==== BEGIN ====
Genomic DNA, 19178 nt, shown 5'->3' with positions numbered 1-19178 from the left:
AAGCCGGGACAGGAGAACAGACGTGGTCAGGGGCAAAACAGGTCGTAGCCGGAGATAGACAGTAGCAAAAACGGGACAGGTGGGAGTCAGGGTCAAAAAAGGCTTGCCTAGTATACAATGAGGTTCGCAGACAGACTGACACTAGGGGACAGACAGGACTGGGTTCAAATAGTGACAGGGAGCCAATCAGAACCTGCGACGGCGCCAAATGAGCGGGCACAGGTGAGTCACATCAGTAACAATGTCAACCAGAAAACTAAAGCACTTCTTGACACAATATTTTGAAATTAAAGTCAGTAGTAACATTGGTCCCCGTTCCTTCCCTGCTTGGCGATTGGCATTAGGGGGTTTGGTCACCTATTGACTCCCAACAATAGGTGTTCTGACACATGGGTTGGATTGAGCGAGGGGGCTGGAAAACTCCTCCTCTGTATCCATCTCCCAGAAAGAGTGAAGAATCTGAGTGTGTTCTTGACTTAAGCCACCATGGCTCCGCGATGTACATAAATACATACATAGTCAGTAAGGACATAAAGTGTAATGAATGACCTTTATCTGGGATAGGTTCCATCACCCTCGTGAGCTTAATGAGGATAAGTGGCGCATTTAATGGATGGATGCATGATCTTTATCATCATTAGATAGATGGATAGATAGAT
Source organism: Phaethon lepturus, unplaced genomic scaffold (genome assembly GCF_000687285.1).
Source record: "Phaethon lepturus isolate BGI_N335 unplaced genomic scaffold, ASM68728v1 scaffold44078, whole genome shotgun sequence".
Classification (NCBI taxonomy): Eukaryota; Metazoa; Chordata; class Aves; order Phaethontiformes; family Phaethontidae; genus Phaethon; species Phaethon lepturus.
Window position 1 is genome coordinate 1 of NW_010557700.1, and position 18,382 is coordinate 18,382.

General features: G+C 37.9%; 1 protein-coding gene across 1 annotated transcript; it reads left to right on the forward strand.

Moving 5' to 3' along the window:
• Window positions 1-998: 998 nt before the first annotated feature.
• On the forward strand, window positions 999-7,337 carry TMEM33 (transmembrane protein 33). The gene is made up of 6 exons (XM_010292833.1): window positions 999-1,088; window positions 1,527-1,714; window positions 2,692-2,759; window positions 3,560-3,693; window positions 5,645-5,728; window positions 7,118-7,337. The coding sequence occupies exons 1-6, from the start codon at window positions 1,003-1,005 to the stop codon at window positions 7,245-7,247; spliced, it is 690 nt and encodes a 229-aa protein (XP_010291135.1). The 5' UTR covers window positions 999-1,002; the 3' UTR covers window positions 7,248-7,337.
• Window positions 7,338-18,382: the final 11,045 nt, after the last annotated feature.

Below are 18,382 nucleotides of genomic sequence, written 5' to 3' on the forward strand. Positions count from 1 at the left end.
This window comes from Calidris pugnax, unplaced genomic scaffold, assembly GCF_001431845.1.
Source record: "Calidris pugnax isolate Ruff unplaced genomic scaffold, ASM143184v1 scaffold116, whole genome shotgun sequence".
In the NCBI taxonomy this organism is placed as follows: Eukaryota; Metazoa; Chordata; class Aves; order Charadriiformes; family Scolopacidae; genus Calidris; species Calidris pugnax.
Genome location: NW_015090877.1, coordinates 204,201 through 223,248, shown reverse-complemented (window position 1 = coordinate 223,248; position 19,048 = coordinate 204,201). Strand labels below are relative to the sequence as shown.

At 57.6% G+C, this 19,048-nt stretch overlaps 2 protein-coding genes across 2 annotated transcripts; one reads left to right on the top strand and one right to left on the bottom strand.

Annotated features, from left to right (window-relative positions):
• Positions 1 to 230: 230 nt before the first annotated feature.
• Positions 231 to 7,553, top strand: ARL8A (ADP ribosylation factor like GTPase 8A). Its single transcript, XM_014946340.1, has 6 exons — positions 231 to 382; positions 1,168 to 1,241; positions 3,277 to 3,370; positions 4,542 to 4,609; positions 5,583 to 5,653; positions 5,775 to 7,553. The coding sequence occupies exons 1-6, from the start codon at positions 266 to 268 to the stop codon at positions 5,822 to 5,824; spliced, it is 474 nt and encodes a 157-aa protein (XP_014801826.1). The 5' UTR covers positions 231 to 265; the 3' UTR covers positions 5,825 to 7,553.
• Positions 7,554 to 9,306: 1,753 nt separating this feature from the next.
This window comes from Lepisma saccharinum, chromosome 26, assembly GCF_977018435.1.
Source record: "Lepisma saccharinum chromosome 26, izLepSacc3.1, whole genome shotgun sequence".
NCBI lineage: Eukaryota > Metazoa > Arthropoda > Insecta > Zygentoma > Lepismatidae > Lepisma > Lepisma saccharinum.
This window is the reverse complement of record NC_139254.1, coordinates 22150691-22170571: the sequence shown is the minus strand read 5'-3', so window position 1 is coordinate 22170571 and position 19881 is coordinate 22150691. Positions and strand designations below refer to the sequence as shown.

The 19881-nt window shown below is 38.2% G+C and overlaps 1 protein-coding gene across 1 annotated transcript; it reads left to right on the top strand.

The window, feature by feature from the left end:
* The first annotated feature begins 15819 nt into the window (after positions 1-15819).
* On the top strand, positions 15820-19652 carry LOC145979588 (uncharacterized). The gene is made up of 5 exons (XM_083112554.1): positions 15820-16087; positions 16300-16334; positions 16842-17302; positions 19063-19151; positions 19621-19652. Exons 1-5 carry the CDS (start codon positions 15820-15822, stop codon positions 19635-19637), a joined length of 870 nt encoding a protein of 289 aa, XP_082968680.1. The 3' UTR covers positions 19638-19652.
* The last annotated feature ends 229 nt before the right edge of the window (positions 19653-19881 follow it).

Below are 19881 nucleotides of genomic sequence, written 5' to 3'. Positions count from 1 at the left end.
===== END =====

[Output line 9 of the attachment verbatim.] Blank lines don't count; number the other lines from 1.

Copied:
• Window positions 1-998: 998 nt before the first annotated feature.